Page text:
So -- and the pattern is the same as I laid out for revenue such that Q3 is the highest, Q1 is the lowest. So hopefully that helps answer your question on the cadence.

And then in terms of growth, at this point, conservatively, we are expecting mid-single-digit percentage increases; I would say mid- to high-single-digit percentage increases for the business year-over-year. And that's actually before the implementation of these initiatives we talked at, particularly the top-line growth initiatives. So that could add call it a percentage point plus to that number I just gave you.

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Jerry Revich, Goldman Sachs - Analyst [22]

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And so, Matt, just to make sure I'm putting the pieces together correctly, so if the first quarter is down similar to what the fourth quarter is to get to mid-single-digit for the year, it effectively implies organic growth accelerates by the construction season to the mid- to high-single-digit range. And I just want to make sure I understand that right and that the backlog is supportive of that level of cadence.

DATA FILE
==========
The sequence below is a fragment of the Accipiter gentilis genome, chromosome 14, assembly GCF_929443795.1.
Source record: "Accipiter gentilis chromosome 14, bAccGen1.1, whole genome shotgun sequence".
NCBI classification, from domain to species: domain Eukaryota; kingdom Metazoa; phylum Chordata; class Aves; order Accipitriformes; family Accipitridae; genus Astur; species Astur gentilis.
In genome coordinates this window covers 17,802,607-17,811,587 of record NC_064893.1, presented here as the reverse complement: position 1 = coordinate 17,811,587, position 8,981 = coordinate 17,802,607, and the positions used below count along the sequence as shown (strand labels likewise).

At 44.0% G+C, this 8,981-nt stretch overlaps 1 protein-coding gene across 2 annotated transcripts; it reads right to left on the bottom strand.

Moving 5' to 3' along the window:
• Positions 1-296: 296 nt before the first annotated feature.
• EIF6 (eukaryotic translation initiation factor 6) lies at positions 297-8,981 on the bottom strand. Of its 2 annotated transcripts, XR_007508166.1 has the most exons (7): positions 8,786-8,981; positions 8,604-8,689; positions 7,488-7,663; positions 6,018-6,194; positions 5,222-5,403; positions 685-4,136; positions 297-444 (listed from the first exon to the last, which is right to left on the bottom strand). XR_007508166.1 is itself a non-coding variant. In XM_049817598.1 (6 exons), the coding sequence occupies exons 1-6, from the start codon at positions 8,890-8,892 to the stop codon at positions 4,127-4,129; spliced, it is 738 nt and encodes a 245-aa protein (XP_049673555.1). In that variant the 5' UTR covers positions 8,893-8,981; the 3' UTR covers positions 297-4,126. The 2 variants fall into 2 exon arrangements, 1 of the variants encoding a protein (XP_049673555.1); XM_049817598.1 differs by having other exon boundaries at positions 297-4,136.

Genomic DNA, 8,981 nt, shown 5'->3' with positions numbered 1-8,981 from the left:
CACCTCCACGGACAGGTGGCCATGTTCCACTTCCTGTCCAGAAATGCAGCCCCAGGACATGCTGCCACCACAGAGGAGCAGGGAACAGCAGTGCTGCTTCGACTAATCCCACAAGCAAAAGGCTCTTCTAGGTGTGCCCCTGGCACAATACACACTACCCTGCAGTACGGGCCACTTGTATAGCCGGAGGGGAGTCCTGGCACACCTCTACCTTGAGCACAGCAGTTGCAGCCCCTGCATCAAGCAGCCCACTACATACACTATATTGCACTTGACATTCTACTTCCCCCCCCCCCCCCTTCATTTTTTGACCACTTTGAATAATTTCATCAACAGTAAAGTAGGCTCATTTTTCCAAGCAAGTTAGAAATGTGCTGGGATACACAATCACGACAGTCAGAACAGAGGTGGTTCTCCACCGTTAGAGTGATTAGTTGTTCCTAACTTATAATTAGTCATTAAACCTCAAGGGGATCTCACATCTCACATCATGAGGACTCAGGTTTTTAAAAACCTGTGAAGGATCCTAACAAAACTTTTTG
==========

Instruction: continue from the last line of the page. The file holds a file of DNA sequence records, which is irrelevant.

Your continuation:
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Matt Brown, Forterra, Inc. - EVP & CFO [23]

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Yes, Jerry. That's exactly correct.

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Jerry Revich, Goldman Sachs - Analyst [24]

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Okay, and then you had --.

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Jeff Bradley, Forterra, Inc. - CEO [25]

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Jerry, I was just going to touch on the organic initiatives maybe a little deeper; you had mentioned that. I highlighted three in the comments, the strategic accounts. What we've done there, we made a change. We put -- actually we see so much upside here, we actually put a stronger guy over top of that team.